David Murphy has written a very thought-provoking piece for his High Cheese blog for the Philadelphia Daily News. If you follow both the Phillies and Sabermetrics, then you’re probably well aware of the regression lefty J.A. Happ is likely to face in 2010. Those in the non-stats crowd were impressed by his poise last season and think he’ll perform better than do those of us who fancy numbers. Murphy tries to meet all of us in the middle, citing “The Pendulum Effect”:
[...] refers to the tendency of folks on opposite sides of an argument to make increasingly extreme statements [...]
Staying on the science theme, I’d like to direct Murphy towards Newton’s first law of motion:
[...] an object at rest will stay at rest unless acted upon by an external force.
All right, so I’m stretching a bit. But the point is sometimes moderates become so concerned with being moderate that they become just as extremist as those on opposing ends. With all due respect to Murphy, I think he is an object at rest and he is willingly guarding himself against being affected by external forces, or the thought processes of those on either end of the stats/scouts spectrum. It’s evident about halfway through when he posts his “moderate’s creed”.
I am not going to go into the math as to why Happ will regress in 2010. Mostly because I’ve researched and written an article about it that may be printed elsewhere and I don’t want to blow my stack, and also because you can probably read the various reasons with some simple Google searching. So if you are interested in the methodology behind that, I suggest staying tuned for my article (I will post details as they come in) or checking out the work of some other writers who have covered the subject.
Simply put, the reasons behind Happ’s likely regression are statistically sound. The Sabermetric stats that frown upon him are based off of DIPS (defense-independent pitching statistics) initially developed by Voros McCracken and DIPS has evolved many times through the years. Each new advancement shines a little more light than its predecessor.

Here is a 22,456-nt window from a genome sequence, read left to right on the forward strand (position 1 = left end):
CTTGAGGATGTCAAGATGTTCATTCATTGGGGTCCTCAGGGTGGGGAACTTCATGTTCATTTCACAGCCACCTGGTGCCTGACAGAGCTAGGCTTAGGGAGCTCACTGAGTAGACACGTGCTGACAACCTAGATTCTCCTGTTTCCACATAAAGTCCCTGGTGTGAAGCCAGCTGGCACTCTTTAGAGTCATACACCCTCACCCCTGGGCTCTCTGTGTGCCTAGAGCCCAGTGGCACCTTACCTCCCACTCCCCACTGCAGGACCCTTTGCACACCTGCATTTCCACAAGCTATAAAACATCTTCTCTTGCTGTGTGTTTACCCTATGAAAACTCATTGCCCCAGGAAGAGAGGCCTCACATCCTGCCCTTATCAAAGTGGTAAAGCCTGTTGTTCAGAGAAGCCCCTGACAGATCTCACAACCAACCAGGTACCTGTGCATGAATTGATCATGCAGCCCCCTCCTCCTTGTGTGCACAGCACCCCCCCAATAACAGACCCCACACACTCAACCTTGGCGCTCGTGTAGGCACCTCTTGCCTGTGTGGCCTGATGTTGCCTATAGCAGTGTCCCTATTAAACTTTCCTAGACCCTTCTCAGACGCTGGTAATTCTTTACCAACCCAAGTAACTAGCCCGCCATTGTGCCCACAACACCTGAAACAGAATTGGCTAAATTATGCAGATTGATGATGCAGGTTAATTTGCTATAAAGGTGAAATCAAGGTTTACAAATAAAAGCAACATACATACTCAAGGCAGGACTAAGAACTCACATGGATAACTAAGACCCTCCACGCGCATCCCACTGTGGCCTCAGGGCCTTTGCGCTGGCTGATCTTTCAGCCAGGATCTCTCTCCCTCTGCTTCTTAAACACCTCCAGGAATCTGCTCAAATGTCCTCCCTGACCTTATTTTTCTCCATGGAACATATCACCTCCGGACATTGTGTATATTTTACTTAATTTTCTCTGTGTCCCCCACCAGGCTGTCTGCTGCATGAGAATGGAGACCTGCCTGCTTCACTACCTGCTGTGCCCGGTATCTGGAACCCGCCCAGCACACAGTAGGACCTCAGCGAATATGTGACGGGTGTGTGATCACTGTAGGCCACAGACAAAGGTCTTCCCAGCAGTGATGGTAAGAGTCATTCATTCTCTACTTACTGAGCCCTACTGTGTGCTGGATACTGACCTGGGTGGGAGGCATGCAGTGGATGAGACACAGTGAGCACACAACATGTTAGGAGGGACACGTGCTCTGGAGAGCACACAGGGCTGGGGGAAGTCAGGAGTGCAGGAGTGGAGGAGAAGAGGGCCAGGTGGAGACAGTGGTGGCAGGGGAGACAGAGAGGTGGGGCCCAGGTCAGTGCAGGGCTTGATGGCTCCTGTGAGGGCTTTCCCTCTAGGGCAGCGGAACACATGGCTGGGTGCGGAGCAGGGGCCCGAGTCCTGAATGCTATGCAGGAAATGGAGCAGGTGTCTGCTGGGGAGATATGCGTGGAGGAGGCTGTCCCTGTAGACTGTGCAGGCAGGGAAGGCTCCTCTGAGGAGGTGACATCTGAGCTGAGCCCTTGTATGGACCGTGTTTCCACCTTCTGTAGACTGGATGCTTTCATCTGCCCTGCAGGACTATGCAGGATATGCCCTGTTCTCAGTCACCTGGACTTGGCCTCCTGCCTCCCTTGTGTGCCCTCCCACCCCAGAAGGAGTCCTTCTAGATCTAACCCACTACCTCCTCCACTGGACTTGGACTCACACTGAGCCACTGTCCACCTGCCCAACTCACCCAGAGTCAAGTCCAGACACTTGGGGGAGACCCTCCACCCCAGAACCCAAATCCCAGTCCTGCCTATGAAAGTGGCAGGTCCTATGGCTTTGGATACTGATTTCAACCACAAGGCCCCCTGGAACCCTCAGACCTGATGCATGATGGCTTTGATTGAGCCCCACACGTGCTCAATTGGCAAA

The reasons behind saying “Happ will regress” are facts. This is not akin to a liberal saying that a woman should have the right to choose or a conservative pushing for his right to carry a firearm. Those arguments are based on morals which are neither right nor wrong. Meanwhile, taking one particular side in the Happ debate does not mean you are an extremist; it means you are either right or wrong. Compromising between the two, as Murphy does, still leads to a wrong answer, albeit to a slightly lesser extent.
I don’t want to sound like the brainwashed stat-nerd that mainstream writers so often characterize. However, Sabermetrics have gone a long way towards enlightening us as to the truths in baseball. Many smart people have put in long hours of data analysis to reach these conclusions. As it pertains to the Happ debate, the stats crowd is right: he is likely to regress.
As Murphy points out, it doesn’t mean it’s impossible that Happ will have as productive a 2010 season as in ’09, it just means it’s unlikely. To say otherwise for any reason whether it’s sincere disbelief or to simply attempt a compromise is to be wrong.